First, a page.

COVID-19 needs no introduction. It’s the talk of the town all over the world and mentioned daily on every news outlet and social media platform.
This series of articles is not about COVID-19. It’s about you.
Our newsletter Weathering the Storm is a source of curated tips and strategies to help you weather the COVID-19 storm. This newsletter is inspired by actual clients* and written by experienced psychologists.
*All client names are fictional and presenting issues are composites of client experiences.
Since the onset of Covid-19, Julie’s been reading the news and watching daily press conferences, eagerly waiting to find out when things will go back to ‘‘normal’’. She’s angry she isn’t getting clear answers quickly enough. Every time she thinks about it, she gets upset, and it spoils her mood for the rest of the day.
What if one sentence could help Julie snap out of an irritable or angry state ?
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One of the most powerful methods to snap out of an irritable or angry mood is the Semantic Method.
The spirit behind the Semantic Method is to reshape an angering thought using less upsetting words. To get this done, Julie needs to find the hidden “should” in her thoughts. When angry or irritated, there’s always a “should” thought lurking around in our head.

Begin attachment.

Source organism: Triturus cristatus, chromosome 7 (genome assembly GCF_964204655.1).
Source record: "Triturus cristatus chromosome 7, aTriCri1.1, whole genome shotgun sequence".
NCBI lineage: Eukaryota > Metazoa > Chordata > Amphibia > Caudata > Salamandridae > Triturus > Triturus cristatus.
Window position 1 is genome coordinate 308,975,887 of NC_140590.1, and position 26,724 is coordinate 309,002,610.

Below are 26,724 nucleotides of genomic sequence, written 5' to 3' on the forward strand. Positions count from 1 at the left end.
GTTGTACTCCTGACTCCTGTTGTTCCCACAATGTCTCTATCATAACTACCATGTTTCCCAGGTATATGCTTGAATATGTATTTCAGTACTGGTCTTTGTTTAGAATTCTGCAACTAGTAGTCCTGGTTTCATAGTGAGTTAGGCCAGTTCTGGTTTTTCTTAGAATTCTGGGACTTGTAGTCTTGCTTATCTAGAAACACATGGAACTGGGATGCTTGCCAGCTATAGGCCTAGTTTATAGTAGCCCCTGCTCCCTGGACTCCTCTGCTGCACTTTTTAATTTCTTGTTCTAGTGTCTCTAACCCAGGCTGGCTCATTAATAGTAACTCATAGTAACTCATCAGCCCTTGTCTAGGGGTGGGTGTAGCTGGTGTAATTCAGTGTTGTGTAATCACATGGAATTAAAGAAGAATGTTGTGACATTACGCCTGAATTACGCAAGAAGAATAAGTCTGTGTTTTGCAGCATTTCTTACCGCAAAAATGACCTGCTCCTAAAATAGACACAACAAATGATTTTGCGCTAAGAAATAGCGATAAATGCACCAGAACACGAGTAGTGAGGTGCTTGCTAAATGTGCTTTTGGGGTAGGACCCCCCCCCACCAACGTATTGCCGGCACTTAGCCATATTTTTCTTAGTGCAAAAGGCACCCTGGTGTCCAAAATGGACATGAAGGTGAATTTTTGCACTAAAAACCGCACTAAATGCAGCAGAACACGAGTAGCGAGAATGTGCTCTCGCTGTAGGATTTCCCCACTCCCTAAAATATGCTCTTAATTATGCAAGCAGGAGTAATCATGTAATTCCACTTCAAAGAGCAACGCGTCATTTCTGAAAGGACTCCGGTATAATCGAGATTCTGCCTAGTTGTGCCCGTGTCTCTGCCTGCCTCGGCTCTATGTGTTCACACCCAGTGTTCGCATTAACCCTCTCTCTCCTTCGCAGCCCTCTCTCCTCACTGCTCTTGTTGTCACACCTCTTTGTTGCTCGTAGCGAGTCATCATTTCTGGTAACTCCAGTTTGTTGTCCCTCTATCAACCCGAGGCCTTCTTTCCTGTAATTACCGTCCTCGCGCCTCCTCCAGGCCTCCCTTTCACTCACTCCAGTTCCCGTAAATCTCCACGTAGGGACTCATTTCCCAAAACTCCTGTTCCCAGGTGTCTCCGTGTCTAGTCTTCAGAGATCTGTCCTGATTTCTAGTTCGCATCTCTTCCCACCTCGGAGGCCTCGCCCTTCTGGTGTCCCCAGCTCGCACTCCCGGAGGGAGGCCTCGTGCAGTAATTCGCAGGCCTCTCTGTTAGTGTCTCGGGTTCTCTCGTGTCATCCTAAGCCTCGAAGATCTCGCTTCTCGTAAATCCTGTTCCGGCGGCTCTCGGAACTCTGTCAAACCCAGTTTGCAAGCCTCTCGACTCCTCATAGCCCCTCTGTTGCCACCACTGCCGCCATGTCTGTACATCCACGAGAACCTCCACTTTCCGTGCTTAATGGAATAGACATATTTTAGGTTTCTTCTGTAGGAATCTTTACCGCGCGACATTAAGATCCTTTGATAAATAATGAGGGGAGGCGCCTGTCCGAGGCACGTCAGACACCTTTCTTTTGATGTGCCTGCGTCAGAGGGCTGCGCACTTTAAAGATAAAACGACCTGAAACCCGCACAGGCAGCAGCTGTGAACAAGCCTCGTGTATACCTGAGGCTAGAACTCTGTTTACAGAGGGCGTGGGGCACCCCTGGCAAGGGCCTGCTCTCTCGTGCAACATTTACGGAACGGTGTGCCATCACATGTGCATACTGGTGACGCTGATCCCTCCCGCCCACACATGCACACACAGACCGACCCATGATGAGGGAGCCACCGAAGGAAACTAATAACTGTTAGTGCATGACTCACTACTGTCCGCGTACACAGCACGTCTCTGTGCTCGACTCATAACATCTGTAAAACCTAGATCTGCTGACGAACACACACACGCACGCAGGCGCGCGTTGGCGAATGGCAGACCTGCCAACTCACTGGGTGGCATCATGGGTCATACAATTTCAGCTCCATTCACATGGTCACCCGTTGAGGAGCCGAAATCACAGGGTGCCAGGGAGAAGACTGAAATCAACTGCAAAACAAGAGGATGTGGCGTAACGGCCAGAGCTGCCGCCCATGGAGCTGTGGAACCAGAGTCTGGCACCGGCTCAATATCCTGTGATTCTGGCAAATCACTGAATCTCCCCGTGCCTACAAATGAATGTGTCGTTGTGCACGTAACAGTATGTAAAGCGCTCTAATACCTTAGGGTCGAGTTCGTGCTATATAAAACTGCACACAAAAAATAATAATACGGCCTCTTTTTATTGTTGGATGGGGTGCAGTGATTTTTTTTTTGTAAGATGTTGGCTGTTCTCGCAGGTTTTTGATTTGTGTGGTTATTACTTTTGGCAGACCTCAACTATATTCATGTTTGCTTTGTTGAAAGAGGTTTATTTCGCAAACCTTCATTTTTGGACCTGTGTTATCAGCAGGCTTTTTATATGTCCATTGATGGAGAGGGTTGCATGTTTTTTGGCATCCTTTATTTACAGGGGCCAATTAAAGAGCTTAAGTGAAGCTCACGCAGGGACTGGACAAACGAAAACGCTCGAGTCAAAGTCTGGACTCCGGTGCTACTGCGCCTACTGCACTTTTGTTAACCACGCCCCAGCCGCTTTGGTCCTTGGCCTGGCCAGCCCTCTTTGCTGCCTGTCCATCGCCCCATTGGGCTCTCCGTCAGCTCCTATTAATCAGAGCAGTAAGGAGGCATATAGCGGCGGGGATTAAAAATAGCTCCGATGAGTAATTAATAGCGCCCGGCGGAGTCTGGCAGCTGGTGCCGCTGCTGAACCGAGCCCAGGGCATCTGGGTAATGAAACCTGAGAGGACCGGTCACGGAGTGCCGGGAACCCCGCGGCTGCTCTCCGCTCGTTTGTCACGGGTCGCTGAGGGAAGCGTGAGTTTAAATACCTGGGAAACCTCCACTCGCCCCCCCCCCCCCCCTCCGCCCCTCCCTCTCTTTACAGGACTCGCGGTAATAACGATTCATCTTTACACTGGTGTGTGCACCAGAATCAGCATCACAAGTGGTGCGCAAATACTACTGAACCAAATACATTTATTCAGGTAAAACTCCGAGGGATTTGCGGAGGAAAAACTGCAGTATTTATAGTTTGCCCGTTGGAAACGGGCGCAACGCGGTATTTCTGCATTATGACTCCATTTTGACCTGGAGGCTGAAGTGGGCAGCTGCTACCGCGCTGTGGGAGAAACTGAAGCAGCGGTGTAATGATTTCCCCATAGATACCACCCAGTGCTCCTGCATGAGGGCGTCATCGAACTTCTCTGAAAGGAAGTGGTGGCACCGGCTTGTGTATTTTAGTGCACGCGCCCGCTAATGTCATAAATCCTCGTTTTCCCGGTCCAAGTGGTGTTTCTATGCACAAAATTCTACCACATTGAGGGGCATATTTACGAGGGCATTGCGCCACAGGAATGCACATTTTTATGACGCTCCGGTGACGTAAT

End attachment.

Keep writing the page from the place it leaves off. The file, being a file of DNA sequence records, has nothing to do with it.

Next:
“Should” is probably the most toxic thought in the English language because when things don’t happen the way they “should”, it by definition leads to disappointment, which easily leads to irritation and anger.
For Julie, a possible “should” thought in this situation would be “My employer should have provided me with more information by now ”.
Once we’ve identified the ‘’should’’ thought, the second step is to reshape it using different, less upsetting words. Specifically, using this 3 part sentence: (1) It would have been nicer/better/easier if …, (2) but it didn’t happen, (3) and it’s not the end of the world.
For Julie, reformulating her ‘’should’’ thought would look like this : ‘‘It would have been easier if my employer provided the information, but they didn’t, and it’s not the end of the world.”
What’s the benefit of each part of this sentence?
Doing this simple exercise helps relativize things. Who knew 1 sentence could be so powerful ?
So next time you get irritated or angry, why not give the Semantic method a try ?
We welcome you to leave comments as well as questions in the discussion section so we can try to answer some of them in upcoming posts.
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